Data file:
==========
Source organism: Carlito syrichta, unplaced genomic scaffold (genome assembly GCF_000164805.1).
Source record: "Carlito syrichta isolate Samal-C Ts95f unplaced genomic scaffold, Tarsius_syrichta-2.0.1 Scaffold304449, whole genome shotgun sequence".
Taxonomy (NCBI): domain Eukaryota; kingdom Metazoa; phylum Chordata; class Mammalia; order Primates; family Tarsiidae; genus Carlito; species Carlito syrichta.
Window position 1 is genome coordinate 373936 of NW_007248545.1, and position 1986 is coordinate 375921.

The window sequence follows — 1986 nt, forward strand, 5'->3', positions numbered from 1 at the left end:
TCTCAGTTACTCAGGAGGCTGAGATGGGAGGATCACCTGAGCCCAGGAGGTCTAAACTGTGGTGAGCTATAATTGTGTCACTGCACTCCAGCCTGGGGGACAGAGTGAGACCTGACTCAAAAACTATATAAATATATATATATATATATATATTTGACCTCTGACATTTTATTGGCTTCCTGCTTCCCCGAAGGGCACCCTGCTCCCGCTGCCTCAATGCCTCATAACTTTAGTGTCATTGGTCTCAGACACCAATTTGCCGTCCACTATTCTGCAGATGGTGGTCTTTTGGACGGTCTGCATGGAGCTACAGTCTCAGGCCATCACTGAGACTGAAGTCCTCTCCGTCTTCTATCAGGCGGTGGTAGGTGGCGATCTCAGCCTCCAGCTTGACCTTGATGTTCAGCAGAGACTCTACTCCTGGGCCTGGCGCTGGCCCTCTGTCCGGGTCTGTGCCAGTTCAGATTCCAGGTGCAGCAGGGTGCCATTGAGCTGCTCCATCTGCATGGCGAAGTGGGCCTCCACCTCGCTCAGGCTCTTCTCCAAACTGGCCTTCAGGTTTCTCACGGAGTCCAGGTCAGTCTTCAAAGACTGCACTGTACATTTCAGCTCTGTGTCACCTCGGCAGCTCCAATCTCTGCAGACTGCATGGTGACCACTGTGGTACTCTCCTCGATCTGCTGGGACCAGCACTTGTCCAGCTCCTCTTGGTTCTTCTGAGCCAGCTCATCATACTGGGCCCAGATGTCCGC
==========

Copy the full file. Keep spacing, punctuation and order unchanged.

Source organism: Carlito syrichta, unplaced genomic scaffold (genome assembly GCF_000164805.1).
Source record: "Carlito syrichta isolate Samal-C Ts95f unplaced genomic scaffold, Tarsius_syrichta-2.0.1 Scaffold304449, whole genome shotgun sequence".
Taxonomy (NCBI): domain Eukaryota; kingdom Metazoa; phylum Chordata; class Mammalia; order Primates; family Tarsiidae; genus Carlito; species Carlito syrichta.
Window position 1 is genome coordinate 373936 of NW_007248545.1, and position 1986 is coordinate 375921.

The window sequence follows — 1986 nt, forward strand, 5'->3', positions numbered from 1 at the left end:
TCTCAGTTACTCAGGAGGCTGAGATGGGAGGATCACCTGAGCCCAGGAGGTCTAAACTGTGGTGAGCTATAATTGTGTCACTGCACTCCAGCCTGGGGGACAGAGTGAGACCTGACTCAAAAACTATATAAATATATATATATATATATATATTTGACCTCTGACATTTTATTGGCTTCCTGCTTCCCCGAAGGGCACCCTGCTCCCGCTGCCTCAATGCCTCATAACTTTAGTGTCATTGGTCTCAGACACCAATTTGCCGTCCACTATTCTGCAGATGGTGGTCTTTTGGACGGTCTGCATGGAGCTACAGTCTCAGGCCATCACTGAGACTGAAGTCCTCTCCGTCTTCTATCAGGCGGTGGTAGGTGGCGATCTCAGCCTCCAGCTTGACCTTGATGTTCAGCAGAGACTCTACTCCTGGGCCTGGCGCTGGCCCTCTGTCCGGGTCTGTGCCAGTTCAGATTCCAGGTGCAGCAGGGTGCCATTGAGCTGCTCCATCTGCATGGCGAAGTGGGCCTCCACCTCGCTCAGGCTCTTCTCCAAACTGGCCTTCAGGTTTCTCACGGAGTCCAGGTCAGTCTTCAAAGACTGCACTGTACATTTCAGCTCTGTGTCACCTCGGCAGCTCCAATCTCTGCAGACTGCATGGTGACCACTGTGGTACTCTCCTCGATCTGCTGGGACCAGCACTTGTCCAGCTCCTCTTGGTTCTTCTGAGCCAGCTCATCATACTGGGCCCAGATGTCCGC